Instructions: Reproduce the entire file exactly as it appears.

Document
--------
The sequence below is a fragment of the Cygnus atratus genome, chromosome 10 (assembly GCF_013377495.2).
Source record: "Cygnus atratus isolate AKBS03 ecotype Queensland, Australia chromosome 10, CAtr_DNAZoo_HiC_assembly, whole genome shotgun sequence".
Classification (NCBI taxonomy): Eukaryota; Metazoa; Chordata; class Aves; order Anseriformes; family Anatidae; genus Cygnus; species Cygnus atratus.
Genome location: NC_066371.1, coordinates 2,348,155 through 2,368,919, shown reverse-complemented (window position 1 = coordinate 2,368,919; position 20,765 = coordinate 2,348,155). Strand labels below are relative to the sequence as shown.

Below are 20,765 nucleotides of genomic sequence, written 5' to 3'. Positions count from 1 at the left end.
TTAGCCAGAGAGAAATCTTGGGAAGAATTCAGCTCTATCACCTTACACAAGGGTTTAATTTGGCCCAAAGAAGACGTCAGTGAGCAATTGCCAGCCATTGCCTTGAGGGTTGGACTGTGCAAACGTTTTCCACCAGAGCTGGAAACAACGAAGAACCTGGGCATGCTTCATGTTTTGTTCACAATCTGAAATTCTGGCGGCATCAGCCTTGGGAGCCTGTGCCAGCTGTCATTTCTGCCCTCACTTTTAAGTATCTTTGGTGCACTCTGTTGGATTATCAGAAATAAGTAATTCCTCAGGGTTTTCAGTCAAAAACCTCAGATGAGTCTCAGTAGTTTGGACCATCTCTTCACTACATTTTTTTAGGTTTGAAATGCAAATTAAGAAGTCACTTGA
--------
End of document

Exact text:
The sequence below is a fragment of the Cygnus atratus genome, chromosome 10 (assembly GCF_013377495.2).
Source record: "Cygnus atratus isolate AKBS03 ecotype Queensland, Australia chromosome 10, CAtr_DNAZoo_HiC_assembly, whole genome shotgun sequence".
Classification (NCBI taxonomy): Eukaryota; Metazoa; Chordata; class Aves; order Anseriformes; family Anatidae; genus Cygnus; species Cygnus atratus.
Genome location: NC_066371.1, coordinates 2,348,155 through 2,368,919, shown reverse-complemented (window position 1 = coordinate 2,368,919; position 20,765 = coordinate 2,348,155). Strand labels below are relative to the sequence as shown.

Below are 20,765 nucleotides of genomic sequence, written 5' to 3'. Positions count from 1 at the left end.
TTAGCCAGAGAGAAATCTTGGGAAGAATTCAGCTCTATCACCTTACACAAGGGTTTAATTTGGCCCAAAGAAGACGTCAGTGAGCAATTGCCAGCCATTGCCTTGAGGGTTGGACTGTGCAAACGTTTTCCACCAGAGCTGGAAACAACGAAGAACCTGGGCATGCTTCATGTTTTGTTCACAATCTGAAATTCTGGCGGCATCAGCCTTGGGAGCCTGTGCCAGCTGTCATTTCTGCCCTCACTTTTAAGTATCTTTGGTGCACTCTGTTGGATTATCAGAAATAAGTAATTCCTCAGGGTTTTCAGTCAAAAACCTCAGATGAGTCTCAGTAGTTTGGACCATCTCTTCACTACATTTTTTTAGGTTTGAAATGCAAATTAAGAAGTCACTTGA